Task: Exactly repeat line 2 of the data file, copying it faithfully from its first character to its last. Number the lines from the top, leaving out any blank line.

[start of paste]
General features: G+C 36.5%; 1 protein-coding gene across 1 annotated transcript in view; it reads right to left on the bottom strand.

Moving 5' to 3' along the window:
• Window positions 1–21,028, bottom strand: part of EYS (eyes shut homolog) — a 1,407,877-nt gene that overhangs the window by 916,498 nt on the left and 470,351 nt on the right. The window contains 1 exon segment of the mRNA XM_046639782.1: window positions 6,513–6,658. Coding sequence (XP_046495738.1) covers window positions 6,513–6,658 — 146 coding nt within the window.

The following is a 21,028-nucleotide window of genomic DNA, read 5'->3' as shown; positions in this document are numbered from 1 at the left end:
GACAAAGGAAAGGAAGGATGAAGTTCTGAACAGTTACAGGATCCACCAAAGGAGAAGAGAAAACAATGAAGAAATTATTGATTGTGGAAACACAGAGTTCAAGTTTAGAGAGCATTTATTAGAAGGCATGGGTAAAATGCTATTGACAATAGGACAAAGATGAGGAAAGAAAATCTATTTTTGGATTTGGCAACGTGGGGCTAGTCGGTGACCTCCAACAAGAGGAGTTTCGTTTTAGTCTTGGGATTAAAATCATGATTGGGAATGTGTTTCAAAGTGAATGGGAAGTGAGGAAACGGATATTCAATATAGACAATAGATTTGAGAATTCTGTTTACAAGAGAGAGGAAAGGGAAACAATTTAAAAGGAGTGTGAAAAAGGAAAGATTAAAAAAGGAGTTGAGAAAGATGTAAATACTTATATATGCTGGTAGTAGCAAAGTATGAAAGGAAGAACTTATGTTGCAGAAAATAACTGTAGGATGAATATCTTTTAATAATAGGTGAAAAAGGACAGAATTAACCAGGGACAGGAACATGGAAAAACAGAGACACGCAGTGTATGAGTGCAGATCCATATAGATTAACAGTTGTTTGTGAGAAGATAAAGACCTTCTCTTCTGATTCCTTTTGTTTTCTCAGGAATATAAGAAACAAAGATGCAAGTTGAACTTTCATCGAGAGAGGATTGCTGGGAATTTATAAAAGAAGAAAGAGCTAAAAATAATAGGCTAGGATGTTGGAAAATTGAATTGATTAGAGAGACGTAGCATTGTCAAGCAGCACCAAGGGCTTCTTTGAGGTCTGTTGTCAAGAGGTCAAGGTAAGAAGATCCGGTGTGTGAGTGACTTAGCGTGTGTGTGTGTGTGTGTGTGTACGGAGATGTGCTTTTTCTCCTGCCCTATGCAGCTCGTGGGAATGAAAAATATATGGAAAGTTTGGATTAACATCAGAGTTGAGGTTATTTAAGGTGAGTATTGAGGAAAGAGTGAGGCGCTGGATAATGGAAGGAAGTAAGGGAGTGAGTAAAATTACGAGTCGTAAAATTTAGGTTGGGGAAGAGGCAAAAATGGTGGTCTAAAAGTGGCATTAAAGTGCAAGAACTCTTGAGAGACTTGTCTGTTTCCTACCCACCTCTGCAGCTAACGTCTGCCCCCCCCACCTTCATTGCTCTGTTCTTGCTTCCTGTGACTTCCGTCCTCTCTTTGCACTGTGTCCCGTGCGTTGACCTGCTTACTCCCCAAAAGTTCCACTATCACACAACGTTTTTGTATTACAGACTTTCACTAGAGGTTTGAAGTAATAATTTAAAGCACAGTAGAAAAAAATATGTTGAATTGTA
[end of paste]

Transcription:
Moving 5' to 3' along the window: